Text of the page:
Saturday, January 30, 2010

Mike Pence and Barack Obama Square Off

Face to Face, Obama Urges GOP to Join Dems on Job-Creation Efforts


In a remarkably sharp face-to-face confrontation, President Obama chastised Republican lawmakers Friday for opposing him on taxes, health care and the economic stimulus, while they accused him in turn of brushing off their ideas and driving up the national debt.

President Obama holds up a document of Republican solutions given to him by House Minority Leader John Boehner, before he spoke to Republican lawmakers at the GOP House Issues Conference in Baltimore, Friday, Jan. 29, 2010. (AP)

In a remarkably sharp face-to-face confrontation, President Obama chastised Republican lawmakers Friday for opposing him on taxes, health care and the economic stimulus, while they accused him in turn of brushing off their ideas and driving up the national debt.

The president and GOP House members took turns questioning and sometimes lecturing each other for more than hour at a Republican gathering in Baltimore. The Republicans agreed to let TV cameras inside, resulting in an extended, point-by-point interchange that was almost unprecedented in U.S. politics, except perhaps during presidential debates.

With voters angry about partisanship and legislative logjams, both sides were eager to demonstrate they were ready to cooperate, resulting in the GOP invitation and Obama's acceptance. After polite introductions, however, Friday's exchange showed that Obama and the Republicans remain far apart on key issues, and neither side could resist the chance to challenge and even scold the other.

Obama said Republican lawmakers have attacked his health care overhaul so fiercely, "you'd think that this thing was some Bolshevik plot." His proposals are mainstream, widely supported ideas, he said, and they deserve some GOP votes in Congress.

"I am not an ideologue," the president declared.

But Rep. Tom Price, R-Ga., pointedly asked Obama: "What should we tell our constituents who know that Republicans have offered positive solutions" for health care, "and yet continue to hear out of the administration that we've offered nothing?"

Obama showed little sympathy, disputing Price's claim that a Republican plan would insure nearly all Americans without raising taxes.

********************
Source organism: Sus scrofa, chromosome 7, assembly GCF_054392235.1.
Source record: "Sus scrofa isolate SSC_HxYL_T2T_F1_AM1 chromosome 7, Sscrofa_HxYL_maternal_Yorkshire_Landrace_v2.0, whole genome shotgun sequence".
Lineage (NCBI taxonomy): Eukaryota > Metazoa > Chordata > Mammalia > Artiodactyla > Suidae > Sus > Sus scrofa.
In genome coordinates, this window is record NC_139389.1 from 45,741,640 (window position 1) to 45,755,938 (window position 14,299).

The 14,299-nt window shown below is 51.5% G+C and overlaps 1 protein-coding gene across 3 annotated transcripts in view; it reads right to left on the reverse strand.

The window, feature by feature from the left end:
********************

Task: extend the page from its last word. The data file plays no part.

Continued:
"That's just not true," said Obama. He called such claims "boilerplate" meant to score political points.

At times it seemed more like Britain's "question time" -- when lawmakers in the House of Commons trade barbs with the prime minister -- than a meeting between a U.S. president and members of Congress.

Republican Conference Chairman Mike Pence of Indiana defended Price on the health care proposals. He said a GOP agenda booklet given to Obama at the start of the session "is backed up by precisely the kind of detailed legislation that Speaker (Nancy) Pelosi and your administration have been busy ignoring for 12 months."

Obama shot back that he had read the Republican proposals and that they promise solutions that can't be realized.

In another barbed exchange, the president said some Republican lawmakers in the audience had attended ribbon-cutting ceremonies for projects in their districts funded by the 2009 stimulus package that they voted against.

Pence said Obama was trying to defend "a so-called stimulus that was a piecemeal list of projects and boutique tax cuts."

Obama replied, "When you say they were boutique tax cuts, Mike, 95 percent of working Americans got tax cuts."

"This notion that this was a radical package is just not true," he said.

Republicans are feeling energized after winning a Democratic Senate seat in Massachusetts, and Obama is trying to refocus his stalled agenda more on jobs than health care. With Obama at a podium facing a hotel conference room full of Republicans, both sides jumped to the debate.

"It was the kind of discussion that we frankly need to have more of," said House Republican Whip Eric Cantor of Virginia.

"I'm having fun, this is great," Obama said when Pence asked if he had time for more questions.

"So are we," said Pence.

Some Republicans prefaced their questions with lengthy recitations of conservative talking points. The president sometimes listened impassively but sometimes broke in.

"I know there's a question in there somewhere, because you're making a whole bunch of assertions, half of which I disagree with," Obama said to Rep. Jeb Hensarling of Texas, whom he mistakenly called "Jim."

Obama, a former law school professor, launched into lectures of his own at times. He warned lawmakers from both parties against demonizing a political opponent, because voters might find it incomprehensible if the two sides ever agree on anything.

"We've got to be careful about what we say about each other sometimes, because it boxes us in in ways that makes it difficult for us to work together because our constituents start believing us," Obama said. "So just a tone of civility instead of slash-and-burn would be helpful."

Republicans sat attentively for the most part. There was some grumbling when Obama remarked -- after being pressed about closed-door health care negotiations -- that much of the legislation was developed in congressional committees in front of television cameras.

"That was a messy process," Obama said.